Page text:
The letter was the topic of several students’ testimony to the Board of Regent on Monday, several who called for her resignation, arguing that her letter ran contrary to the professionalism and leadership the students would expect on the Board of Regents. The discourse was similar on the Facebook group Warm UAF Memes for Chilly Teens, where several students shared their testimony and letters, offering support if others were feeling suicidal thoughts—as well as several memes:
Board of Regents Chair Sheri Buretta eventually weighed in on Garrett’s “Love letter,” issuing the following statement:
“Members of the Board of Regents must hold themselves to the highest standards in representing the entire University of Alaska system. Regents work diligently to add value to the university through all that they do and say. Regent Cachet Garrett has the right as a student and as a person to express her opinions. However, she does not speak for the Board or the University, and the tone and content of her emailed letter to the student body do not reflect the sentiments of the Board.
The Board of Regents’ voice is a very important one. I have urged Regent Garrett to use her voice to add value to the very urgent issues before the Board of Regents and not use her position to create additional distractions or disenfranchise students.”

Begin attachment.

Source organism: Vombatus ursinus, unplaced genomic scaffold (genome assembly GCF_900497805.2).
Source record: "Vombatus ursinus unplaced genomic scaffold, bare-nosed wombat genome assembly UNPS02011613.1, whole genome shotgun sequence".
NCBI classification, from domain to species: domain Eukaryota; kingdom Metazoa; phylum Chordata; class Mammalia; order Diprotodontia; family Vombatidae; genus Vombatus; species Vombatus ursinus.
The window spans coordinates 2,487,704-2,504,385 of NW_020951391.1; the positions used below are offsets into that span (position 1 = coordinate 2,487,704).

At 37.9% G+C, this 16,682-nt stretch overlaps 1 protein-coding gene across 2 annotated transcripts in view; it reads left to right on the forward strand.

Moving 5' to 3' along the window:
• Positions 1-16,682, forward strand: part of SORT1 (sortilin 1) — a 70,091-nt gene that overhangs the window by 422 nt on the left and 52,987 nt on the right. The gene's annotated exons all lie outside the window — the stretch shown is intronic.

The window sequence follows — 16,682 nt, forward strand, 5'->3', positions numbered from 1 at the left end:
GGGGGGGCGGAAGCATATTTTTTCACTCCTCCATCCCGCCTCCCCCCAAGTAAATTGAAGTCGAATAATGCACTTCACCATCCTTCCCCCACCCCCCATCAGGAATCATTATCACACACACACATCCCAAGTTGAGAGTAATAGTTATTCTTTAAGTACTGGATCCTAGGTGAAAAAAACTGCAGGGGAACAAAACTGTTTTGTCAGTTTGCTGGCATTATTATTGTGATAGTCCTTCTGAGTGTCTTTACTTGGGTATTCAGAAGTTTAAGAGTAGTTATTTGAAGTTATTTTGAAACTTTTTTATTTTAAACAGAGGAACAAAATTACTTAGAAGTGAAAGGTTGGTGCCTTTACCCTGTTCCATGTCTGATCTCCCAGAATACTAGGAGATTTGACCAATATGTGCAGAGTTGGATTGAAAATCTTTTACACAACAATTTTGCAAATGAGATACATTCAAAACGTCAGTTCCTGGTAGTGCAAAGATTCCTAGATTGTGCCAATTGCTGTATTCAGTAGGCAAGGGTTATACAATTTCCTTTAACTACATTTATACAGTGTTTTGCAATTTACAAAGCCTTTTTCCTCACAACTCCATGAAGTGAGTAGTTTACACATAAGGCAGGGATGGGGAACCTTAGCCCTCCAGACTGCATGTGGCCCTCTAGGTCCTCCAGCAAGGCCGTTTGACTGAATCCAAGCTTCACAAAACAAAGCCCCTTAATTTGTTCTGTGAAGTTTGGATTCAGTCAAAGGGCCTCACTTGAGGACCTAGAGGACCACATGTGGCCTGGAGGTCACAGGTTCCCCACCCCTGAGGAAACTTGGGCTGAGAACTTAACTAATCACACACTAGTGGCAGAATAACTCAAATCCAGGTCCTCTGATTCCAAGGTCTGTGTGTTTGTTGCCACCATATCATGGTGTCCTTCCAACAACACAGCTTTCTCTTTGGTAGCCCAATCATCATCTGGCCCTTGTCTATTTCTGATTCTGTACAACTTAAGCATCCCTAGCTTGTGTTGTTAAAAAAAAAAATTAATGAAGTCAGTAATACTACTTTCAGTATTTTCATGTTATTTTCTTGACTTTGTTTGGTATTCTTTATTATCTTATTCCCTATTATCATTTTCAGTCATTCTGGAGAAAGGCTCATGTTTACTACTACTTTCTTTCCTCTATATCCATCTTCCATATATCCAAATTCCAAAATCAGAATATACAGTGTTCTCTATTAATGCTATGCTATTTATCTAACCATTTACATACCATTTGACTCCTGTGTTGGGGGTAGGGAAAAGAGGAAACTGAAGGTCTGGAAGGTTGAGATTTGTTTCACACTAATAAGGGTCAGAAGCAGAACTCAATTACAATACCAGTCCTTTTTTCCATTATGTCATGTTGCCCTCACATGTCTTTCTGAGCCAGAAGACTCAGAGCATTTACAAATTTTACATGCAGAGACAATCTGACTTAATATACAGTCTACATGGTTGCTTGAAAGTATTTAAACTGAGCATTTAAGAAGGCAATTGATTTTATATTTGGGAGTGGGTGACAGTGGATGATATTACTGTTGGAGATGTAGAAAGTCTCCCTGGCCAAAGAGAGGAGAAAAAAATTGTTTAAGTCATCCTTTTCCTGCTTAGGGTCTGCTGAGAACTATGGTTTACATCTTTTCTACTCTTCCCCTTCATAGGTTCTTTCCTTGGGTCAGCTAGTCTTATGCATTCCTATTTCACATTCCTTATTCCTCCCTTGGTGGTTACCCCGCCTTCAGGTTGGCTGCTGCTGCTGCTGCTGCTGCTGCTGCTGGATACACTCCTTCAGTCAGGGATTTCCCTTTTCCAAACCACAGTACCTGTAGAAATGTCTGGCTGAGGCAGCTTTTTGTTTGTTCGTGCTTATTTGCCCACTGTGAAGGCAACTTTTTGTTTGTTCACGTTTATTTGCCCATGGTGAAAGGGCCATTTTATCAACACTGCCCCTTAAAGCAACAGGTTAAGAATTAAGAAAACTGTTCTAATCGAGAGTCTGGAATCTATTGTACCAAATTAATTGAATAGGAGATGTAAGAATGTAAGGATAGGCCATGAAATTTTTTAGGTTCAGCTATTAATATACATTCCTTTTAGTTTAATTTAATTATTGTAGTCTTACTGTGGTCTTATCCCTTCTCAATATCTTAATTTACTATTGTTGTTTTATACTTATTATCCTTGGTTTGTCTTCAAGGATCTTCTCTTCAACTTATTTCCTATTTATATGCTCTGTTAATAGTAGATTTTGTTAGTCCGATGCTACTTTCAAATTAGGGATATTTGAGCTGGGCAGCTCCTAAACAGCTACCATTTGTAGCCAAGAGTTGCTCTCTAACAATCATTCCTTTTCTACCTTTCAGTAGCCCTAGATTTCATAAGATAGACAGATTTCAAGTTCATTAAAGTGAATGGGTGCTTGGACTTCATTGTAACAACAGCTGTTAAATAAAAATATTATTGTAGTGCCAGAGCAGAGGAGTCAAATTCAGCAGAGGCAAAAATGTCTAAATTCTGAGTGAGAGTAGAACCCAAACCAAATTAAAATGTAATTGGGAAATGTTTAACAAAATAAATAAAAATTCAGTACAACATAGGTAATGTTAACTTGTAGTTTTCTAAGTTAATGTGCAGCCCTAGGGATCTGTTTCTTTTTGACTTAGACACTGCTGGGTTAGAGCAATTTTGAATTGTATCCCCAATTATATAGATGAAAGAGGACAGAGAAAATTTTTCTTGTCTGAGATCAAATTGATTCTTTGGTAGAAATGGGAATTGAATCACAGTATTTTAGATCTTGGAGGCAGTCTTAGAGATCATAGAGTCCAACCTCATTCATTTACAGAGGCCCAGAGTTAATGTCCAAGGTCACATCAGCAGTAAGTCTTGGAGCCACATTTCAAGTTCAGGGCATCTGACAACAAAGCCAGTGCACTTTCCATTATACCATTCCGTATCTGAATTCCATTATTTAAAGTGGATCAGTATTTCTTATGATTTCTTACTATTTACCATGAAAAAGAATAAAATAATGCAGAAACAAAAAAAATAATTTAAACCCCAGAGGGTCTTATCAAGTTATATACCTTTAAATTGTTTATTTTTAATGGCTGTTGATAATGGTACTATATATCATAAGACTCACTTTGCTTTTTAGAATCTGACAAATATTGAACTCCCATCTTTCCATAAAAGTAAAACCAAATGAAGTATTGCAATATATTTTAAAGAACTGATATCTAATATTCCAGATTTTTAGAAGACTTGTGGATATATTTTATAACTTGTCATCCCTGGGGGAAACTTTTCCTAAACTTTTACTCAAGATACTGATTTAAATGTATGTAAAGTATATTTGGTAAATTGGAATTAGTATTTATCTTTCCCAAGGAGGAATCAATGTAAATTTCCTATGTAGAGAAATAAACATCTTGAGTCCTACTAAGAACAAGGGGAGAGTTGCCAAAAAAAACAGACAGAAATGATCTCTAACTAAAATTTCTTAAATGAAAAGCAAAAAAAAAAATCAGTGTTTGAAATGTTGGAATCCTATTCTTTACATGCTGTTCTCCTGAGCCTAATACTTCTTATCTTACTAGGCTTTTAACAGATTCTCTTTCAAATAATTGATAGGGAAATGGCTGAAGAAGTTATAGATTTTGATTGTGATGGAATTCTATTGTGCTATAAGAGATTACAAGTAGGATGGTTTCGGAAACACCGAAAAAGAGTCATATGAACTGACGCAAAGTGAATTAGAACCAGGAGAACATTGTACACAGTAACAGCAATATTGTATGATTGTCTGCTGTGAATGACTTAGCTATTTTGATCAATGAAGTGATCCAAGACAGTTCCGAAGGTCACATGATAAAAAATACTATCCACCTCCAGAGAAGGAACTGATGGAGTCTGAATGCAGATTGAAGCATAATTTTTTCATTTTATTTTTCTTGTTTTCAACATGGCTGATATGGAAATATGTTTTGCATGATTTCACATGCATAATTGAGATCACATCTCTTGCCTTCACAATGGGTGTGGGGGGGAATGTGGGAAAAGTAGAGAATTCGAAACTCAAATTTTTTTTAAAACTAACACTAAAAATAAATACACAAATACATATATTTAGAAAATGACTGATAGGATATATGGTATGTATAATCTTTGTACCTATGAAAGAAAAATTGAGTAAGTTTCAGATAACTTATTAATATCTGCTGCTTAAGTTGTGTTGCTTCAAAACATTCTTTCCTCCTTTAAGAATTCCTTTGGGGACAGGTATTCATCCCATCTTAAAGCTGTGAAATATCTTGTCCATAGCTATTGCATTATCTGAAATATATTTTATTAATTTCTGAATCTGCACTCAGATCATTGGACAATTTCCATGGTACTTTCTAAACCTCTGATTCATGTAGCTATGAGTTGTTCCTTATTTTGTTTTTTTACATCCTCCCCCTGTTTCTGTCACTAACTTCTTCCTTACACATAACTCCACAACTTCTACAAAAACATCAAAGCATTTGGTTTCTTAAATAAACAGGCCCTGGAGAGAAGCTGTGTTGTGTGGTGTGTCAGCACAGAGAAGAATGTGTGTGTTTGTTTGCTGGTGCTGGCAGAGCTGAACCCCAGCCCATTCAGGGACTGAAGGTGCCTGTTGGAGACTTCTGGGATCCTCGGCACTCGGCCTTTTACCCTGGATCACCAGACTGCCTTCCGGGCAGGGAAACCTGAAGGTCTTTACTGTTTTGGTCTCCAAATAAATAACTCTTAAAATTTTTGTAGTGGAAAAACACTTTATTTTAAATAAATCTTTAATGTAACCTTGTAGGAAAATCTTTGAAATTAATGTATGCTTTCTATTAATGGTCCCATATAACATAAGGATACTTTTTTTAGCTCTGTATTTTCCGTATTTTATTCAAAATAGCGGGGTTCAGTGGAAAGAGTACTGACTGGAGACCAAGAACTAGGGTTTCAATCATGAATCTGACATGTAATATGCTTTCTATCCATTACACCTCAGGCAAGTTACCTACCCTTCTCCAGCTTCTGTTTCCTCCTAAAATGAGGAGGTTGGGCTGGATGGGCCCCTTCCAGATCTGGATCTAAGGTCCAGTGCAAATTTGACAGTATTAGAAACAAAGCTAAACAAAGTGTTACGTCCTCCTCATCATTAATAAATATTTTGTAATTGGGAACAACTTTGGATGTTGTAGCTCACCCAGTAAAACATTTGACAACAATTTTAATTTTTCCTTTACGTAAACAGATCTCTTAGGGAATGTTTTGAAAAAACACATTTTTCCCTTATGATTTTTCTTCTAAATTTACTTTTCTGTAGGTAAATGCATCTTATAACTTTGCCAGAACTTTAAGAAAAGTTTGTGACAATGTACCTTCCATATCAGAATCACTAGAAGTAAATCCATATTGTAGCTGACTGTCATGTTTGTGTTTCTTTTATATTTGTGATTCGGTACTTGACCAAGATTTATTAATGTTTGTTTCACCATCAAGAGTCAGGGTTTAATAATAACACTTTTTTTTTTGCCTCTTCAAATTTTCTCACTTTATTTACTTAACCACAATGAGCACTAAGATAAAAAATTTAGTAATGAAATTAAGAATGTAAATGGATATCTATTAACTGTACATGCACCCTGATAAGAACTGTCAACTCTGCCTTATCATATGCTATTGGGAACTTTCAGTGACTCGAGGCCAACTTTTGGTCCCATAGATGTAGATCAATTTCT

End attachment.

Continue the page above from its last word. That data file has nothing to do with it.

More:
Why it matters
From a political standpoint, Garrett’s appointment to the Board of Regents is still pending thanks to the Legislature’s decision to end session early amid the COVID-19 pandemic. They passed legislation that allows all appointees to continue serving until 30 days after the state’s disaster declaration expires unless the Legislature meets to hold a confirmation hearing. If the Legislature fails to meet, those appointees would be barred from being reappointed to the position until the start of the next legislative session.